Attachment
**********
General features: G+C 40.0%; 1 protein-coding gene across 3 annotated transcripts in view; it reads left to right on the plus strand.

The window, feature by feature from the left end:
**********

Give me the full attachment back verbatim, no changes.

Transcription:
General features: G+C 40.0%; 1 protein-coding gene across 3 annotated transcripts in view; it reads left to right on the plus strand.

The window, feature by feature from the left end: